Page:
Davy Crockett’s Running Frontier

I like to Run Insanely Long & Crazy Distances                                                                                                             Pony Express Trail 100

logoMonument Valley is a region in southern Utah/northern Arizona that features a cluster of enormous sandstone buttes that tower as much as 1,000 feet above the valley floor.  Much of the area is included in the Monument Valley Navajo Tribal Park with its impressive views that rival any national park.  This year, for the first time, the Monument Valley 100-mile race was held in this spectacular park.  You have seen many westerns filmed there, Marlboro Man commercials, and even a Forest Gump highway scene.

After coming up short (90 miles) at Antelope Canyon 100, three weeks earlier, I was anxious to get back on the desert trails and complete Monument Valley 100.   I recovered very fast and was even able to train 118 miles during the week between the two races.  I felt strong and ready. continue reading…

Antelope Canyon 100

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Antelope Canyon 100 is run in and around the spectacular and unusual city of Page, Arizona.  Page was founded in 1957 as a housing community for those building Glen Canyon Dam across the Colorado River.  The city is perched on top of Manson Mesa above beautiful Lake Powell.  If you like running through slot canyons, on slickrock next to cliffs, across miles of open desert, this one is probably for you.  The name for the race, Antelope Canyon, comes from a famous slot canyon that we would run through, normally only accessed by private tour companies permitted by the Navajo Nation.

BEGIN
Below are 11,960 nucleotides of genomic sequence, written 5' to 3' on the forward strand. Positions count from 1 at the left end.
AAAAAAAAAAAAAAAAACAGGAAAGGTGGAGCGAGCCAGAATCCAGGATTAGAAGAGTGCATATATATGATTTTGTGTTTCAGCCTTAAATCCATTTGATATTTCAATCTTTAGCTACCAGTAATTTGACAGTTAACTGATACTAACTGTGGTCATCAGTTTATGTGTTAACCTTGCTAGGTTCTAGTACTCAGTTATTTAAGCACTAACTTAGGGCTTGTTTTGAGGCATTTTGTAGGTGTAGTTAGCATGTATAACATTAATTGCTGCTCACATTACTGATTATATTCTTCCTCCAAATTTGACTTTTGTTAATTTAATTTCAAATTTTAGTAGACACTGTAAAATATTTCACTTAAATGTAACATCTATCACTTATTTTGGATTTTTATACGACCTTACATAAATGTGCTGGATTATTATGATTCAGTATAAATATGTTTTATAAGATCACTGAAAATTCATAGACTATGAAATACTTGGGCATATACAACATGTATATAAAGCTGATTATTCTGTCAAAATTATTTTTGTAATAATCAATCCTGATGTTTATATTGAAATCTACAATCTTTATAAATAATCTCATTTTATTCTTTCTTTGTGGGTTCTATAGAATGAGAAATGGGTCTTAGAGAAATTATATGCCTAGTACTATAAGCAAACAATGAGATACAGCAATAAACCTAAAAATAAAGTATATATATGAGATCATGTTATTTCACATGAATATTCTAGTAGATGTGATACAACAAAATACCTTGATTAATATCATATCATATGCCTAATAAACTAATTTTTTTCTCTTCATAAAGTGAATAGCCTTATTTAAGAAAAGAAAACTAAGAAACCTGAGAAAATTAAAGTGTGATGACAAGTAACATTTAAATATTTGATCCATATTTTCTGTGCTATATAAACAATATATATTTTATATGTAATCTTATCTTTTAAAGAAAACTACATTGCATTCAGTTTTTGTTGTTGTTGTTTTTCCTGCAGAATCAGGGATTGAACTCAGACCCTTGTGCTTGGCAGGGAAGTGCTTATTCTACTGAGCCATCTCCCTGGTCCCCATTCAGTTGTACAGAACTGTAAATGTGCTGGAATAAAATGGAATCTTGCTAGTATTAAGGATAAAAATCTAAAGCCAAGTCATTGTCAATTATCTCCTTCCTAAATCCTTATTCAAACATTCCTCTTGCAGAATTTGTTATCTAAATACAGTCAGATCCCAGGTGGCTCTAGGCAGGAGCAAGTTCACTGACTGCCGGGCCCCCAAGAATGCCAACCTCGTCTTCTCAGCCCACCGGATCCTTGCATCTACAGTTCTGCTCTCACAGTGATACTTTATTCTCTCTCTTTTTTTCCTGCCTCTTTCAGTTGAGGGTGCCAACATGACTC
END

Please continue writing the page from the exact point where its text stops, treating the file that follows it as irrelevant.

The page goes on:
This was the first year for the 100-mile distance at this race and a handful of daring runners including myself decided to sign up.  Concurrently with this race are also distances of 50-miles, 55K, and 25K.  With some quick research on the race, I quickly knew that the most important word about this race was a four-letter word: SAND.  I knew that I must prepare myself for the sand and even sought out sandy areas near my home to practice and mentally prepare.  The race director, Matt Gunn, estimated that the 50-mile and 100-mile runners would be running through about 30-miles of sand. continue reading…

Coldwater Rumble 100



I ran Coldwater Rumble 100 in Goodyear Arizona, near Phoenix.  This is one of the many events put on by Aravaipa Running, the same group that puts on Across the Years, Javalina Jundred (100), and others.  They always do a great job on their races.

Coldwater Rumble provides races of various lengths: 4 miles, 20K, 20 miles, 52K, 52 miles, and 100 miles.  They all start on the same day with staggered start times.  About 400 runners would be on the course that is laid out on various desert trails in Estrella Mountain Regional Park.  You could clearly tell which race a runner was in by the color and number on their race bib. continue reading…

miles chart